HAS PLATO’S WORST FEAR, “MOB RULE,” ARRIVED?

by Dr. Thomas E. Davis, Col., USA (Ret), ©2016

(Sep. 12, 2016) — Around 380 BC, the Grecian philosopher, Plato, a student of Socrates, wrote “The Republic.” This work was a dissertation on government. Plato discussed the character of the “Just” city state and Justice in general. This dissertation is considered one of the world’s finest, is appropriate for today’s governments and was surely read by our founding fathers, all of whom had pursued a classical education and could read and write both Greek and Latin.

In the work cited, Plato used the metaphor, analogy, allegory or similar device, “A Ship,” to represent the government of, in his day, the City, State or government of any type. Today, I am referencing primarily the Federal Government, OUR Federal Government. The term, “Ship of State” is just such a term as utilized by Plato and will be the vehicle I shall use.

Another learned political philosopher was the Roman, Marcus Tullius Cicero, born in 106 B. C. Cicero was a favorite of our founders. Much in the vein of Plato’s thinking, Cicero had no faith in a government managed by the citizenry; “In Cicero’s view, the worst of the good states was a democracy, where all the people participated directly in running the government. It eventually led to mob rule.”

There is not, nor can there be, an iota of doubt; our formerly magnificent republic has been mismanaged badly and quite deliberately by those who have claimed to be seeking no glory, yet have bragged of their so-called vast accomplishments. Cicero made a profound note of this when he stated, We are motivated by a keen desire for praise, and the better a man is the more he is inspired by glory. The very philosophers themselves, even in those books which they write in contempt of glory, inscribe their names.” ibid

Please allow me, at this juncture, to make a few generalities clear:  every individual who runs for public office must have at least a touch of ego yet not be egotistical. However, having gotten into office and tasted the sweet fruit of corruption, they either become tainted, haughty, arrogant, deceitful and ultimately so infatuated with their perceived power that they choose to become Captain of the “Ship of State” regardless of their lack of skills and abilities to command the “Ship.”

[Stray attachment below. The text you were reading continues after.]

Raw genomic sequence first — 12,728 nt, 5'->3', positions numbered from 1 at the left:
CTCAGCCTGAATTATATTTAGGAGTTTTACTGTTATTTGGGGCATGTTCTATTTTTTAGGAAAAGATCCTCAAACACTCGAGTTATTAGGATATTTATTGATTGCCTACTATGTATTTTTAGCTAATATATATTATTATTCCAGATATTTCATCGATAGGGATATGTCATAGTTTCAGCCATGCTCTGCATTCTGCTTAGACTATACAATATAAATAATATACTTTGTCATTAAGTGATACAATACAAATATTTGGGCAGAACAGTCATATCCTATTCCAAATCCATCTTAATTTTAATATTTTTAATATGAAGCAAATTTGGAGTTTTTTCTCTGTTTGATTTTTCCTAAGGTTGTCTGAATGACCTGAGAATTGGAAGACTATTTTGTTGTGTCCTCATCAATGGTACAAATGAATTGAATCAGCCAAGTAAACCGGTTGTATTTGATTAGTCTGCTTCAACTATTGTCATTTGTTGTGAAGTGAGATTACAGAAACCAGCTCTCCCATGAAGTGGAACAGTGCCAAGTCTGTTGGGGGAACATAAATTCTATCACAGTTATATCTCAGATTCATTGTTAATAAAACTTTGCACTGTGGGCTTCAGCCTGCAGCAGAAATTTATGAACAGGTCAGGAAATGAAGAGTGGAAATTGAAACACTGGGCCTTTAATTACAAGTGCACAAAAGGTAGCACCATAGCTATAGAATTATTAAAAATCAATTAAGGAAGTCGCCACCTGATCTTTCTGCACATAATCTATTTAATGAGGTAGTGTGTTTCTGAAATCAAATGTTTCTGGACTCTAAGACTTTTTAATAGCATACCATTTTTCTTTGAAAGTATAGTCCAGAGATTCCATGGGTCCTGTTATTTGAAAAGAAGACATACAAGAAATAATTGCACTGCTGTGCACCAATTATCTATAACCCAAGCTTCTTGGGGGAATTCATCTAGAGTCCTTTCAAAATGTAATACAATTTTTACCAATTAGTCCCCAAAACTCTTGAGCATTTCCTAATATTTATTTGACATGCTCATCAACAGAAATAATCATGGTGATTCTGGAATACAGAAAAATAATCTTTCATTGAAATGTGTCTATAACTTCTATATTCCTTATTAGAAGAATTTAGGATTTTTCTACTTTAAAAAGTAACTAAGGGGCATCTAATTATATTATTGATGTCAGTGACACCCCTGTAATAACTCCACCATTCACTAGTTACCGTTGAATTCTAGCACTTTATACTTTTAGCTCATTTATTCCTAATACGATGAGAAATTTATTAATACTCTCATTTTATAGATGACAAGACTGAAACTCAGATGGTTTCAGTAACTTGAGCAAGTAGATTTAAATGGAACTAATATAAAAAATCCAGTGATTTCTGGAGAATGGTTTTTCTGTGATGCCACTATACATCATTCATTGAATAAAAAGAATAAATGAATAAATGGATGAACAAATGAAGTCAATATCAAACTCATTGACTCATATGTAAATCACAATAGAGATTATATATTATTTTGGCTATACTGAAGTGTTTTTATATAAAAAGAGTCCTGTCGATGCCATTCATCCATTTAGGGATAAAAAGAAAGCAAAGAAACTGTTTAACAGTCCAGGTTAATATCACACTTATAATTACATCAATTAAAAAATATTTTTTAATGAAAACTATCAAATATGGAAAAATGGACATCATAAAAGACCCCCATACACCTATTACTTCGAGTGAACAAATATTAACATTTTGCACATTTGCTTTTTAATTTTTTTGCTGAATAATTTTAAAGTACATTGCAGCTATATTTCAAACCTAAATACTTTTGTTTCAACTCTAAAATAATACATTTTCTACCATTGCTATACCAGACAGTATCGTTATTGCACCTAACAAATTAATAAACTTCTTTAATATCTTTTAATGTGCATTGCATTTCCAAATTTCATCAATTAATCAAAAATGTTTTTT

Plato made note of that fact by way of the “Ship” allegory or metaphor in The Republic. There is much more involved in getting a ship from one point to another than simply sitting or standing at the wheel or at the tiller. From Plato’s point of view, the helmsman is always depicted as looking upward and from side to side since the compass had not yet been invented and he had to maintain a close watch on the stars as his guide at night and on the clouds during daylight. Plato was also alluding to the worst type of government, a pure democracy or mob rule.

In Plato’s day, the sailors were constantly attempting to flatter themselves by bragging on their claims to knowledge of “seafaring” and constantly sought the ship owner’s nod of approval to “steer” the ship even though they were totally lacking in navigational skills.

Our political system has now disintegrated into a popularity contest combined with all manner of bribery, lying, patronage, chicanery, “dirty-dealing” and an abysmal failure of the so-called media.

Plato and Cicero, if alive today, could and would commend the founders for their profoundly brilliant production of our God-inspired Constitution and its inclusion of the 28 principles so clearly illuminated by W. Cleon Skousen in the 300+ pages of his many-decade efforts to produce a certified masterpiece, “The 5000 Year Leap,” subtitled A Miracle that Changed the World. The 5000 Year Leap is a MUST-read for every patriotic, red-blooded, constitution-loving American. It is available from Amazon in hardcover, soft cover, audio and Kindle versions. Dr. Skousen is one of my most revered literary heroes. Treat yourself to one of the finest reads to be found anywhere.

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